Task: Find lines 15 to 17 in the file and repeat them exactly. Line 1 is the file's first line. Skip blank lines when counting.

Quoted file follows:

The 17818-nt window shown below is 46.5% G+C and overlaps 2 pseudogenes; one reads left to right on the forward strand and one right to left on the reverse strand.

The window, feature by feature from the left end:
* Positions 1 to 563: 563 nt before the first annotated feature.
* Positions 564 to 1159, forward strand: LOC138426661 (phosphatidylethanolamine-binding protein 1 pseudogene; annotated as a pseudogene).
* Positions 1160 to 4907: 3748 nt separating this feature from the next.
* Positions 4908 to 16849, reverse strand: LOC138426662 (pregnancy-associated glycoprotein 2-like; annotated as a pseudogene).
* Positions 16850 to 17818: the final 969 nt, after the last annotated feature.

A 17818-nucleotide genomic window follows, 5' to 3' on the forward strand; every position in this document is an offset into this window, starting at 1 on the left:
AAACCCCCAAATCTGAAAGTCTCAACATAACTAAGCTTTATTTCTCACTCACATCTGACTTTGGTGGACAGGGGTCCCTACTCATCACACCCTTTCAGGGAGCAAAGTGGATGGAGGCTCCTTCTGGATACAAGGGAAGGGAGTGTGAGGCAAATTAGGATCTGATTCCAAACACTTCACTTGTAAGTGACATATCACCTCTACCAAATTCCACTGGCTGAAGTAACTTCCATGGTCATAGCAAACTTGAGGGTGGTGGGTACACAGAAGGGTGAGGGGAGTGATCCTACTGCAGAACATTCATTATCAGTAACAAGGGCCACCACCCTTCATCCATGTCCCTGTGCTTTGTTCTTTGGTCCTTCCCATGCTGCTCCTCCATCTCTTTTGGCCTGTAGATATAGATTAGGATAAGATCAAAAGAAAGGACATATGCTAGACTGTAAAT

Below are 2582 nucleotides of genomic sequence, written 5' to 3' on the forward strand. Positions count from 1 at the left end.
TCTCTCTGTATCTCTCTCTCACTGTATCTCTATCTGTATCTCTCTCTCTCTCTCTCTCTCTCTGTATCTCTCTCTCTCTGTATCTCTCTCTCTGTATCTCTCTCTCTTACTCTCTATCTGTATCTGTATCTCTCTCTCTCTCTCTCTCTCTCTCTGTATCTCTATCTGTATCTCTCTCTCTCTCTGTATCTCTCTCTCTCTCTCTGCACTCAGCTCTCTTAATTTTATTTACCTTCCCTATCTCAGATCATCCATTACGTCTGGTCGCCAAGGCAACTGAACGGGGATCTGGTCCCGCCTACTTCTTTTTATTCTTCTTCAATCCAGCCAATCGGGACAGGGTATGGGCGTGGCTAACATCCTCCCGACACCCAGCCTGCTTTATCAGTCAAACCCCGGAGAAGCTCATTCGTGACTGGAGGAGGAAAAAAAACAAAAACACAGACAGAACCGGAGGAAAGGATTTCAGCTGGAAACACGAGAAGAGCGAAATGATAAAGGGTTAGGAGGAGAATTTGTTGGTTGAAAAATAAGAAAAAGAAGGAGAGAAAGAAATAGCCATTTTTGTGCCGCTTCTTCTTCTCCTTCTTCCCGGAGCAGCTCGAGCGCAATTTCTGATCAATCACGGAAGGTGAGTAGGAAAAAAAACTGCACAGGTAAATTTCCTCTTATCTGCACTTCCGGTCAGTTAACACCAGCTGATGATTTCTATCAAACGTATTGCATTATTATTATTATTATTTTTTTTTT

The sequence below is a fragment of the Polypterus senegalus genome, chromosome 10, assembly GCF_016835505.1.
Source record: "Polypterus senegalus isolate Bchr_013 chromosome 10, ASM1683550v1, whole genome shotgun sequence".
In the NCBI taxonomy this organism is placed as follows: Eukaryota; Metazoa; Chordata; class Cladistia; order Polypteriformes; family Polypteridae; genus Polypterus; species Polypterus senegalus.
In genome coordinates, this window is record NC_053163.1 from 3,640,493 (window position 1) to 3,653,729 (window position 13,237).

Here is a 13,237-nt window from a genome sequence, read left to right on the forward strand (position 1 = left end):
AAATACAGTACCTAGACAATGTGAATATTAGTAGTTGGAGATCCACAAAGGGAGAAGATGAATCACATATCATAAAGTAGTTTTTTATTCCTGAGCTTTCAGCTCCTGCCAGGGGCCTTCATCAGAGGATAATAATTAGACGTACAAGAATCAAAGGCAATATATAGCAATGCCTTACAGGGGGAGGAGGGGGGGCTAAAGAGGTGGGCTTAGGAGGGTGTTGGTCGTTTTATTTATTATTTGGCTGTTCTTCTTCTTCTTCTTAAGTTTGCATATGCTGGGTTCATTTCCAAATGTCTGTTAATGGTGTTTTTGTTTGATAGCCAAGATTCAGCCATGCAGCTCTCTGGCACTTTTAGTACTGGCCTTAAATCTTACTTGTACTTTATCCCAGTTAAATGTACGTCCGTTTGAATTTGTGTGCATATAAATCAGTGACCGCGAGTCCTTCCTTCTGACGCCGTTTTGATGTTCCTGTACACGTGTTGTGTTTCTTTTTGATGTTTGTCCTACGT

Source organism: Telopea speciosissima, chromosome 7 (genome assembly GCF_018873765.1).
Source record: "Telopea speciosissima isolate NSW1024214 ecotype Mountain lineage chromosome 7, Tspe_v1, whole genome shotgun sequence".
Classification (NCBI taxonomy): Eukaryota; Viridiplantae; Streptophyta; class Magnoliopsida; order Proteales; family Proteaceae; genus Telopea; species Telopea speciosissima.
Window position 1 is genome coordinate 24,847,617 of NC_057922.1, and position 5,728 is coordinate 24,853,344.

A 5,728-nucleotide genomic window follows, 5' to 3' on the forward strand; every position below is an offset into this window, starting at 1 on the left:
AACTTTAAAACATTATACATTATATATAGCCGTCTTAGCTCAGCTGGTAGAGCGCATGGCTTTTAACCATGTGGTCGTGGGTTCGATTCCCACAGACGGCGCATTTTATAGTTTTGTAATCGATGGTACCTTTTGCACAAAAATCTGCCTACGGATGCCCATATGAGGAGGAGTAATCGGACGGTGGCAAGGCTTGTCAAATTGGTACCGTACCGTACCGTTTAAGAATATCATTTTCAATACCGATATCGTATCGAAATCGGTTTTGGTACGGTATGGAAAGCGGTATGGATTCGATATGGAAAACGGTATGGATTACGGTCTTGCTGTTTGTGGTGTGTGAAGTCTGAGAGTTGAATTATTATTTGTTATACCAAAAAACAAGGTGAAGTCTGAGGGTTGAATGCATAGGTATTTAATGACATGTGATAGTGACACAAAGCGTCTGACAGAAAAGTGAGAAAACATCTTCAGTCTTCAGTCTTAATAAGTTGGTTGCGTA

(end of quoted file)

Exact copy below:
In genome coordinates, this window is record NC_053163.1 from 3,640,493 (window position 1) to 3,653,729 (window position 13,237).

Here is a 13,237-nt window from a genome sequence, read left to right on the forward strand (position 1 = left end):
AAATACAGTACCTAGACAATGTGAATATTAGTAGTTGGAGATCCACAAAGGGAGAAGATGAATCACATATCATAAAGTAGTTTTTTATTCCTGAGCTTTCAGCTCCTGCCAGGGGCCTTCATCAGAGGATAATAATTAGACGTACAAGAATCAAAGGCAATATATAGCAATGCCTTACAGGGGGAGGAGGGGGGGCTAAAGAGGTGGGCTTAGGAGGGTGTTGGTCGTTTTATTTATTATTTGGCTGTTCTTCTTCTTCTTCTTAAGTTTGCATATGCTGGGTTCATTTCCAAATGTCTGTTAATGGTGTTTTTGTTTGATAGCCAAGATTCAGCCATGCAGCTCTCTGGCACTTTTAGTACTGGCCTTAAATCTTACTTGTACTTTATCCCAGTTAAATGTACGTCCGTTTGAATTTGTGTGCATATAAATCAGTGACCGCGAGTCCTTCCTTCTGACGCCGTTTTGATGTTCCTGTACACGTGTTGTGTTTCTTTTTGATGTTTGTCCTACGT